Creating from the heart, not the head

For a comprehensive biography of the artist, see Marc Chagall, which includes an animated slide show. A quote shown there describing how he worked as an artist says it all: “If I create from the heart, nearly everything works. If from the head, almost nothing.” — Marc Chagall.

I know what he means. I had an experience of creating intuitively from feelings instead of mentally from thoughts during a first art class. Surprised, I wrote a poem about the creative awakening called ArtWords.

“If I create from the heart, nearly everything works. If from the head, almost nothing.” — Marc Chagall

The Fiddler

homage to chagall-kultur dvdChagall’s painting of The Fiddler was also used on the film’s DVD covers.  My grandmother loved that painting because it reminded her of her earlier years growing up in Russia. She was a creative person who liked to cook, crochet, and paint.

I asked an artist friend if he would outline a copy of it on a canvas for her to fill in. I brought him to meet her first and they hit it off. When he offered to sketch the painting for her, she was delighted. She did a wonderful job of reproducing it. Unfortunately, after she died, by the time we went to her apartment, a new tenant was already living there, and the painting was gone.

Mental health tips from London’s leading art figures includes #TranscendentalMeditation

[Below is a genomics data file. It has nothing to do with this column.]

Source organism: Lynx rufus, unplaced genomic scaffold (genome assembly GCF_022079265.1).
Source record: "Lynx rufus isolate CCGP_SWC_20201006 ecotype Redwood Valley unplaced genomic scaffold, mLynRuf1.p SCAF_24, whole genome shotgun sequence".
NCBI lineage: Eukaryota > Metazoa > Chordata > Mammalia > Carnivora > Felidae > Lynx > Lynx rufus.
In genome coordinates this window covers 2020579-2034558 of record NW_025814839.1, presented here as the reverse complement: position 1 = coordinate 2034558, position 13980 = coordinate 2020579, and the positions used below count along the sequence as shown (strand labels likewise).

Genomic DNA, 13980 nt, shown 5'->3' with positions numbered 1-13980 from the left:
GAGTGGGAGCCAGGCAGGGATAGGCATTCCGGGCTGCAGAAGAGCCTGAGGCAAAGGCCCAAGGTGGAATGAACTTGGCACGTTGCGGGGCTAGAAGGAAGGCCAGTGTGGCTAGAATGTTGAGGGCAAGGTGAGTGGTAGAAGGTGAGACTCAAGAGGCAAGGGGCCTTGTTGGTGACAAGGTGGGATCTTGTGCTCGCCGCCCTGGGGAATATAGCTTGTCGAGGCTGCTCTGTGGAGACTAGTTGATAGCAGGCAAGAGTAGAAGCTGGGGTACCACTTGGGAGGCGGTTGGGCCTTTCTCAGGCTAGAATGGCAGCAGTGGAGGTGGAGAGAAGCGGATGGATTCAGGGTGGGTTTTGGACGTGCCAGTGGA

October 10, 2018

Wednesday, October 10, 2018: The Evening Standard GO London wrote a piece for , on how London arts figures look after their minds. They featured 9 individuals. Here is the introduction, and the 7th, Bea Colley, who benefits from her regular practice of Transcendental Meditation, and finds comfort in poetry.

Tips for a healthy mind from London’s leading art figures

Only in the last few years have mental health and physical health begun to be regarded on an equal par. Open conversations about mental health help to break the stigma, but they also remind us that it’s an issue that affects us all.

Self-care is too often relegated to the last priority in the midst of life in a high pressure city, long days at work and digital devices that don’t allow us to ever truly switch off. Opening up about how you’re really feeling is hard enough, and finding and taking practical steps to look after your body and mind isn’t straightforward either.

To mark this year’s World Mental Health Day, we asked leading London arts figures for their tips on self-care and keeping a healthy mind.

Bea Colley

A few years ago, during a particularly difficult time, I learnt Transcendental Meditation. It’s a practice that my parents swear got them through their teaching years and that celebrities such as Oprah Winfrey and David Lynch live their lives by. I know that if I can keep up the 20 minutes each morning and evening, the day will be brighter and calmer. Also, being a lover of poetry, I have a theory that a poem will always find you in times of need. Sometimes I head to Southbank Centre’s National Poetry Library, pick up an anthology and wait for a poem to bring me comfort.

Bea Colley is Literature Programmer at Southbank Centre‘s London Literature Festival which runs October 18-28.